A learning curve is defined as the advancement in apprehension of a given subject. Coaching is essentially teaching, so a better understanding of how individuals learn movements and skills is paramount. Furthermore, combining knowledge of how individuals learn and improving your technique of delivering that information creates an enhanced environment geared toward progressive learning, teaching, and - ultimately - performance.
When I began coaching, I was hired full time as a strength and conditioning coach at the collegiate level. Training was simple. I knew when and where I had teams and training times (sometimes up to a year in advance) and could plan everything I needed for that team. I could experiment with new techniques and track every data point I wanted. I could take an entire semester to teach more complex movements.
Little did I know that wouldn’t last forever. I have had two “ah-ha!” moments where my mindset shifted on how to organize and implement training more effectively.
- The first “ah-ha!” moment was when I took a new job as a head strength and conditioning coach. I was not only the department head, but was also the only strength coach. How could I train over 20 teams and 500 athletes by myself while writing programs specific to the sport, team, and individual? Further, how could I accomplish this while maintaining a schedule that provided systematic and progressive programs for an entire athletic department when I was the sole strength coach?
- My second “ah-ha!” moment occurred a couple years later when I entered my current role as a tactical strength and conditioning coach. In this environment I work with individuals and teams with a substantial spread in age, training history, and injury history. Not to mention - I can’t go and watch “games” to properly evaluate performance and improve my programming. Again, how could I provide a consistent, tailored program to this specific population with so many variables?
I found myself in unknown and confusing territory over the course of several years. I was in environments where schedules were inconsistent, training age varied, and injury concerns and/or history varied. I wasn’t in the situation to be able to apply hands on coaching consistently.
These are all major concerns especially when coaching and implementing more complex movements successfully. I am still in a constant state of trying to better understand and create a more thorough training environment, but that’s when coaching and program implementation collided with my ultimate “ah-ha!” moment of utilizing the learning curve.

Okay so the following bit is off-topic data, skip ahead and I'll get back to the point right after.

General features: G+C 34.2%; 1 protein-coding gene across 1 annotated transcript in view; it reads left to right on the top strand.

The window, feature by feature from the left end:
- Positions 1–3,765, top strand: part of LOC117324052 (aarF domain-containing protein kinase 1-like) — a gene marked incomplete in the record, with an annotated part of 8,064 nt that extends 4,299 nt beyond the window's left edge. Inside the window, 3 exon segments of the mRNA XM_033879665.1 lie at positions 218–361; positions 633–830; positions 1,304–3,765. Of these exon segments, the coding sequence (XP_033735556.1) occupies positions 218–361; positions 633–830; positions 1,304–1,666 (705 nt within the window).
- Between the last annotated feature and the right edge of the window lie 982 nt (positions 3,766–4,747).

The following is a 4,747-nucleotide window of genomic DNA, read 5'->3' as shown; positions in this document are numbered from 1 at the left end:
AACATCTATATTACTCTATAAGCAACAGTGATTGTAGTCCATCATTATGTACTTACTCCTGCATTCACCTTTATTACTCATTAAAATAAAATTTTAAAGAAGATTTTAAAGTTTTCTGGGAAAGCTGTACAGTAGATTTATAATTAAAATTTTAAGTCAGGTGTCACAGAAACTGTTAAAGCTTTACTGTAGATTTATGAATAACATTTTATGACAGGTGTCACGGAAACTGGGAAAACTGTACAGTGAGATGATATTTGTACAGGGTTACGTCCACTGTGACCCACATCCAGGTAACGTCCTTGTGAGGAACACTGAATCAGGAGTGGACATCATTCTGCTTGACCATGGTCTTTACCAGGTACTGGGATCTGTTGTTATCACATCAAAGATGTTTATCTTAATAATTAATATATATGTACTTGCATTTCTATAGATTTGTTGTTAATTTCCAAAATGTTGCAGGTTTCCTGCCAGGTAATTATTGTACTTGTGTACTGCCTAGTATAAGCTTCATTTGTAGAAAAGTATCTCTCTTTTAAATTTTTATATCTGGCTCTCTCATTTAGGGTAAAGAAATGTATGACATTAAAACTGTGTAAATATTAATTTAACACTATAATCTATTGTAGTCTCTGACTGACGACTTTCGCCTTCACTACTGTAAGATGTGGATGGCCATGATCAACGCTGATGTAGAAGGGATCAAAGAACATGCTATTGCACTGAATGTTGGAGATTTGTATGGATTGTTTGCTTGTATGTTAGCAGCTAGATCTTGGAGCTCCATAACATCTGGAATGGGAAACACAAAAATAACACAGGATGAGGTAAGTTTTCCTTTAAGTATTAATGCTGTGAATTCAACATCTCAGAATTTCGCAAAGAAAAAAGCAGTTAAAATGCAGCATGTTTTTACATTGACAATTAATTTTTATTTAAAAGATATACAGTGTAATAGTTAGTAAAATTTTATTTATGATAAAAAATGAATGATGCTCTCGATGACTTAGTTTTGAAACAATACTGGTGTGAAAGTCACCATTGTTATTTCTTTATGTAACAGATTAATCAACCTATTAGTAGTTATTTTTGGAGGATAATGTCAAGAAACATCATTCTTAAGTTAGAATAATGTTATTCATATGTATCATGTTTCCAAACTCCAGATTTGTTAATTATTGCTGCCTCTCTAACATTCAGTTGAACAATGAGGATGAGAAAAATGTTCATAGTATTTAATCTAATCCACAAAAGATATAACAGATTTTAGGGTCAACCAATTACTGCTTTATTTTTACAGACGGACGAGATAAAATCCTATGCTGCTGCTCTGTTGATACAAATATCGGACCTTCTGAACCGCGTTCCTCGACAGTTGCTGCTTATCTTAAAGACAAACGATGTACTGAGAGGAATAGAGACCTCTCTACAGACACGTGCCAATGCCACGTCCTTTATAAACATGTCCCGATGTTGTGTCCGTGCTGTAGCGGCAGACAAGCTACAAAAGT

My focus has been geared primarily toward the Olympic lifts and their variations as these are greatly effective, but often poorly executed. The following set of guidelines has provided me consistency in training, has allowed me to implement a vast number of complex movements, and can be applied through a wide range of applications.
1. Understanding Learning Leads To Better Teaching
One of the most basic questions for a strength coach is how to teach movements as quickly and efficiently as possible.
The learning curve provides a foundation on which to base movement progressions and regressions. It provides answers to training teams and individual specificity toward training history, training age, and injury concerns.
According to learning curves and related theories, individuals pick up on simple things very quickly. Knowledge then expands rapidly as learning increases only to subsequently stabilize.
To me, this was very similar to the force-velocity curve. Movements categorized on the faster end of the curve are very easily taught, learned, and executed. As weight and complexity of movement are increased, either combined or separate, a strength coach’s toolbox expands rapidly as movement progresses. This somewhat stalls when an athlete reaches the more complex movements.